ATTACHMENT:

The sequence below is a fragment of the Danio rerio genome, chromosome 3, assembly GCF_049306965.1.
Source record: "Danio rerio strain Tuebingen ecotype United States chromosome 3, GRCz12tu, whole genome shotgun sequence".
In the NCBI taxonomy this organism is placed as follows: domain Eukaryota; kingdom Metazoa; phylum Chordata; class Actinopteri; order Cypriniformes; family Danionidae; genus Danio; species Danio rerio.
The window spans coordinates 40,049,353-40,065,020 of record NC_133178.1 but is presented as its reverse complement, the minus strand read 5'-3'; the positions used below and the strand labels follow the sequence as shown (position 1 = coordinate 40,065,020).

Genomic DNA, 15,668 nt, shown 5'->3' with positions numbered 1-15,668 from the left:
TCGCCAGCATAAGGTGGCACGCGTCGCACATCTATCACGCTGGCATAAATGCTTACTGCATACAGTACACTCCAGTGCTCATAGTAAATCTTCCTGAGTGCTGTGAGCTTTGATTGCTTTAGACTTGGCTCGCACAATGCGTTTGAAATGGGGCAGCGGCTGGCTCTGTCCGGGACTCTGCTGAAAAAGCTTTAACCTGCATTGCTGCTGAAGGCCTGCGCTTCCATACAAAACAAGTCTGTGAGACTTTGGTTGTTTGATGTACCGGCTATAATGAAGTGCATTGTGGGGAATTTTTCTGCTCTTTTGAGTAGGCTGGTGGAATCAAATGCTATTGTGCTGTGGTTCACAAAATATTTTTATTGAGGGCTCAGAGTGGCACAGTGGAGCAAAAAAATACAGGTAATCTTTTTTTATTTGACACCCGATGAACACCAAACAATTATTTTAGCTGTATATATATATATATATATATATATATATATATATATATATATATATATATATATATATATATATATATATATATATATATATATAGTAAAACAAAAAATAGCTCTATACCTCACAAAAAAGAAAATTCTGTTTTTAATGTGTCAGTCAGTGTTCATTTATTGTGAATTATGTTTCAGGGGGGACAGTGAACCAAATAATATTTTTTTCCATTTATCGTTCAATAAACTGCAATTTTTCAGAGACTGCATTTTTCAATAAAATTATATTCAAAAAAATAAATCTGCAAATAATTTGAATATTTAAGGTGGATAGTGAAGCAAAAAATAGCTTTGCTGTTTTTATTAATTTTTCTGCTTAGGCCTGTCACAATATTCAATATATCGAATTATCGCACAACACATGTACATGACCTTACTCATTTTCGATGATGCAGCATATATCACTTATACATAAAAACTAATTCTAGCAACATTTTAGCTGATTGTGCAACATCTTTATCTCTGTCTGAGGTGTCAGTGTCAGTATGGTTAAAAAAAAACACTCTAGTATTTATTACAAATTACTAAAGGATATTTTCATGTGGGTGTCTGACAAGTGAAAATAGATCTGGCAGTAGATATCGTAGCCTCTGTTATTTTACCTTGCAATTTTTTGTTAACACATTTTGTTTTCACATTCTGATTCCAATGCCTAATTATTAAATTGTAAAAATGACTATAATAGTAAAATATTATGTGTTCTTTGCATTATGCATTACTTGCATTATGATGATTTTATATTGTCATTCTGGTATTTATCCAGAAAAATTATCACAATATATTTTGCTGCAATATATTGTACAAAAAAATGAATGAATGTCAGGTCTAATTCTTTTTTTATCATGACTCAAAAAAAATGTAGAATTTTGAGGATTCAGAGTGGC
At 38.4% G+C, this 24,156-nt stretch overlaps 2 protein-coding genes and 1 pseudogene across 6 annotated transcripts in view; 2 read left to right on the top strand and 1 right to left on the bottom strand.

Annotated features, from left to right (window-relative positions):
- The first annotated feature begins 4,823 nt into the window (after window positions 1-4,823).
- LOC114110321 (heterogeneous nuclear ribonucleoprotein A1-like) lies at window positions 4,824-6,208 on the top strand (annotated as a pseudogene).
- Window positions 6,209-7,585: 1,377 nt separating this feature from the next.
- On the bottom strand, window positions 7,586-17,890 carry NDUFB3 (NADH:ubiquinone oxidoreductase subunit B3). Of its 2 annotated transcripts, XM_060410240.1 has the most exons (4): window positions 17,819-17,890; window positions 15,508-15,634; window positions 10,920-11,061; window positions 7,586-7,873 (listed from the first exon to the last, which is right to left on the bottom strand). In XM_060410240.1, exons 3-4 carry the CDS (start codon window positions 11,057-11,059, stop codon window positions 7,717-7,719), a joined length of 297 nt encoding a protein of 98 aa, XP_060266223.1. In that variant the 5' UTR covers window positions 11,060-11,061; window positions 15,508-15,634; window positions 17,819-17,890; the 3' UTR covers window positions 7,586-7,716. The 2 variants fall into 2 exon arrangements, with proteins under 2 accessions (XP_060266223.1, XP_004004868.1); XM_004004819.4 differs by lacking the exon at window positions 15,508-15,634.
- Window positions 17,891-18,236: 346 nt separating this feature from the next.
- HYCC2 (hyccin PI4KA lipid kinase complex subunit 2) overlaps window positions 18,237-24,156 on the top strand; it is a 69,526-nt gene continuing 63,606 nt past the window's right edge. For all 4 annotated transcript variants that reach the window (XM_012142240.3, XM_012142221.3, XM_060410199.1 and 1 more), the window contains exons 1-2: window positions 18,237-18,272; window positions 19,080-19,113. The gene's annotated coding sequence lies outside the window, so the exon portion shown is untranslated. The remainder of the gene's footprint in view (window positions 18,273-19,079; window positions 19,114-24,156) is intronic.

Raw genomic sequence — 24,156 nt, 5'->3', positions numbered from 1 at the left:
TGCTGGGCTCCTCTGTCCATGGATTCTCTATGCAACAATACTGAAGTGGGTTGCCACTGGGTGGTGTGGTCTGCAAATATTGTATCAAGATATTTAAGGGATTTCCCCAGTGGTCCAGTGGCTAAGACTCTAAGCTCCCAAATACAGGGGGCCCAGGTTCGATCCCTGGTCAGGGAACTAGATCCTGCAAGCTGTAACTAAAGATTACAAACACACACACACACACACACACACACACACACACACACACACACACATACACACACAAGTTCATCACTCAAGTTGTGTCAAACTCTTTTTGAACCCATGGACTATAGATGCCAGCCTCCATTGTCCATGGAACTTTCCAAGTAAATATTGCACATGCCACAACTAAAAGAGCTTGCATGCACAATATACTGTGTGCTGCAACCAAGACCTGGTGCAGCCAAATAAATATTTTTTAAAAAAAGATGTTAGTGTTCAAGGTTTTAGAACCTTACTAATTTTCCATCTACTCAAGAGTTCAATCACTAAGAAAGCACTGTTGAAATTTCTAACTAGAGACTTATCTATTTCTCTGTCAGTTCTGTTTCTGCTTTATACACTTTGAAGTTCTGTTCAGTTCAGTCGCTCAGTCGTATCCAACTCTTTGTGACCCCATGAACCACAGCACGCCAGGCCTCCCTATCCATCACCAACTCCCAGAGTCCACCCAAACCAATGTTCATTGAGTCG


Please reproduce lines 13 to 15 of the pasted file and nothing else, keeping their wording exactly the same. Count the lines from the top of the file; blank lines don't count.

- Window positions 17,891-18,236: 346 nt separating this feature from the next.
- HYCC2 (hyccin PI4KA lipid kinase complex subunit 2) overlaps window positions 18,237-24,156 on the top strand; it is a 69,526-nt gene continuing 63,606 nt past the window's right edge. For all 4 annotated transcript variants that reach the window (XM_012142240.3, XM_012142221.3, XM_060410199.1 and 1 more), the window contains exons 1-2: window positions 18,237-18,272; window positions 19,080-19,113. The gene's annotated coding sequence lies outside the window, so the exon portion shown is untranslated. The remainder of the gene's footprint in view (window positions 18,273-19,079; window positions 19,114-24,156) is intronic.

Raw genomic sequence — 24,156 nt, 5'->3', positions numbered from 1 at the left: